A second wave of coronavirus infections is beginning to hit Orange County, along with surrounding counties, after hospitalizations and case counts have continued to rise over the past two weeks.
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“The second wave has started, but it’s not baked into the cake how profound it will be,” said UC Irvine epidemiologist and public health expert Andrew Noymer.
He said if people don’t let their guard down, it may not be as bad as the summer spikes.
“It depends on all of the citizens of Orange County to do their part,” Noymer said.
Hospitalizations in OC crept up to 224 on Tuesday, the highest number of people hospitalized since Sept. 9, following the June and July case spikes.
At one point in July, over 700 people were hospitalized.
And Orange County’s coronavirus infection rate could be rising to levels that haven’t seen since the summer wave.
The reproductive rate is used by epidemiologists and public health professionals to predict how many people an infected person could pass the virus to. If the rate reaches 1, that means each infected person can infect another person — all of which exponentially can increase the spread.
UC Irvine epidemiologist Daniel Parker said some university researchers have found the infection rate is going up in Orange County.
“So back around early June, late May, it (the infection rate) was a little bit above 1 and that’s when things were just shooting through the roof,” Parker said.
As of late last week, “it’s not real high, but it’s pretty close to 1. If it’s 1 or over, that’s real bad,” Parker said.
Researchers are expected to update the infection rate tomorrow.
But, he added, the data isn’t painting what the current picture is in the county.
“But there’s that lag, right. The cases you’re seeing today, those happened almost a month ago,” Parker said.
Noymer said he hopes people still follow public health guidance so the infection rate doesn’t rise above 1.
“So if you have 1.0, then you’re just kind of treading water. So each infection is creating a new infection,” Noymer said. “The problem is when it’s 1.1 or 1.2, because then you’re adding even more cases.”
Noymer said he’s keeping a close eye on the number of people in intensive care units.
“The thing I look at very closely is ICU numbers,” Noymer said. “The ICUs were in the 150’s over the summer … but they were down to as low as 42 at one point in September/October. And now they’ve been in the 70’s consistently for a few days, so that is not pleasing to me or anyone else.”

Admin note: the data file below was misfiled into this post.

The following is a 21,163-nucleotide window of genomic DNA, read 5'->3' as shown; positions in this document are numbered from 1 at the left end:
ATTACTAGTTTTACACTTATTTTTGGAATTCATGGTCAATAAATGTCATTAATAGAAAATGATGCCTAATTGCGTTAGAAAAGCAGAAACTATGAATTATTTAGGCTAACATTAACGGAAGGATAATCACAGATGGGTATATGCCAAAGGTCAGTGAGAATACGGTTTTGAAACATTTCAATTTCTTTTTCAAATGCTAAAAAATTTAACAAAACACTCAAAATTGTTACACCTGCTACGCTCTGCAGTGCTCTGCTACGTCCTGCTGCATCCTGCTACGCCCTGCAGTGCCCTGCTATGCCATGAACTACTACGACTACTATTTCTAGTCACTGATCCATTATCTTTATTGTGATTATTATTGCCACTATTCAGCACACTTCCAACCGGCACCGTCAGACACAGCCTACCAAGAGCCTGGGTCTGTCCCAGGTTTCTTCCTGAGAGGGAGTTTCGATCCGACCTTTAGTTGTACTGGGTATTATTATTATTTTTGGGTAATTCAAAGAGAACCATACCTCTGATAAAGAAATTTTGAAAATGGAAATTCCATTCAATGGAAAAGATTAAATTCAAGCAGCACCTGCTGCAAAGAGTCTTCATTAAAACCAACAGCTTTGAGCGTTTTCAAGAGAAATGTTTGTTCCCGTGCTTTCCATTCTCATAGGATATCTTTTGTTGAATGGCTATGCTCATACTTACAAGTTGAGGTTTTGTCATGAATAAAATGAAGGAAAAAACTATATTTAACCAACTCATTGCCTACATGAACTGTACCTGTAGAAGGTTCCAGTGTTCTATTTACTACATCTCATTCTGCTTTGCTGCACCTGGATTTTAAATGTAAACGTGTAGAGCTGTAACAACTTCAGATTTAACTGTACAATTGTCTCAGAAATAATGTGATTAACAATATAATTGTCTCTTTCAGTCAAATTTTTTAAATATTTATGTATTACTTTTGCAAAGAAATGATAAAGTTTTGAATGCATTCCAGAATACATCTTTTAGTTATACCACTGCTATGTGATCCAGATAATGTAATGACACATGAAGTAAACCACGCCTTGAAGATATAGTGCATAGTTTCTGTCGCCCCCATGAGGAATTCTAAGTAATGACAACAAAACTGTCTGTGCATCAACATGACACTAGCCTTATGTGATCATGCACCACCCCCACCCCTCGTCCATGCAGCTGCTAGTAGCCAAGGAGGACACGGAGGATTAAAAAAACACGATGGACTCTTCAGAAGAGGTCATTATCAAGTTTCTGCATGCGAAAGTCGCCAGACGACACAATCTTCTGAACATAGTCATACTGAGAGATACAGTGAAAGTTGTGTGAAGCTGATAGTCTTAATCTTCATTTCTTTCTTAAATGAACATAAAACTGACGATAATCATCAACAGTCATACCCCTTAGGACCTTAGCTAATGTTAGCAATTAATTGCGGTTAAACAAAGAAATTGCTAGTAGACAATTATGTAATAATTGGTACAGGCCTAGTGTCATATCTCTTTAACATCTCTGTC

Of the 224 people hospitalized Tuesday, 79 were in intensive care units, according to the Health Care Agency.
“I’m frankly concerned,” Noymer said.
Since the pandemic began in March, the virus has killed 1,512 county residents out of 62,830 confirmed cases, including three new deaths reported Tuesday.
The virus has already killed nearly three times as many people as the flu does on average in Orange County.
For context, OC has averaged around 20,000 deaths a year since 2016, including 543 annual flu deaths, according to state health data.
According to those same statistics, cancer kills over 4,600 people, heart disease kills over 2,800, over 1,400 die from Alzheimer’s disease and strokes kill over 1,300 people.
Parker said OC may be able to avoid spikes in cases and deaths if people follow the public health protocols, like avoiding gatherings and wearing a mask.
“Maybe we’ll be vigilant, but I don’t know, I’m a bit of a pessimist right now,” he said.
Meanwhile, all of the counties surrounding OC are in the most restrictive tier, the Purple Tier, on the state’s business reopening system because of the positivity rates and new average daily cases. San Diego was moved to the Purple Tier on Tuesday.
For now, Orange County sits in the Red Tier, the second most restrictive tier.
That means retailers, malls, beauty salons, movie theaters, restaurants, gyms and places of worship are open under limited capacity.
Larger entertainment venues, like theme parks, sports stadiums and bowling alleys remain closed.
A move back to the Purple Tier would see movie theaters close, while restaurants and houses of worship would have to move their operations outside. It would also further limit the number of people allowed inside malls and retailers, depending on the specific guidelines for each industry.
The rising cases around California are causing concerns for state and local public health officials, especially since the holiday season is around the corner.
“It is clear we are seeing increasing cases,” said Dr. Mark Ghaly, secretary of the state Health and Human Services Agency at a Tuesday news conference.
He said more counties will be moving back to more restrictive business reopening tiers next week.
“As we look forward to next week and we see which counties may have missed tier thresholds this week, we anticipate … over half of California’s counties will have moved into a more restrictive tier,” Ghaly said.
No county moved to a less restrictive tier on Tuesday, which is when state public health officials update the business reopening system.
Ghaly, Noymer and Parker all fear new infections stemming from Thanksgiving dinner and other upcoming holiday celebrations.
All three said people should avoid doing Thanksgiving dinner and other celebrations with people they don’t live with.
“I’m really apprehensive about Thanksgiving,” Noymer said. “People need to really reflect on protecting the elderly and other high-risk groups. And just not use Thanksgiving as this massive springboard into the other holidays.”
Here’s the latest on the virus numbers across Orange County from county data:
Infections | Hospitalizations & Deaths | City-by-City Data | Demographics
Spencer Custodio is a Voice of OC staff reporter. You can reach him at email@example.com. Follow him on Twitter @SpencerCustodio
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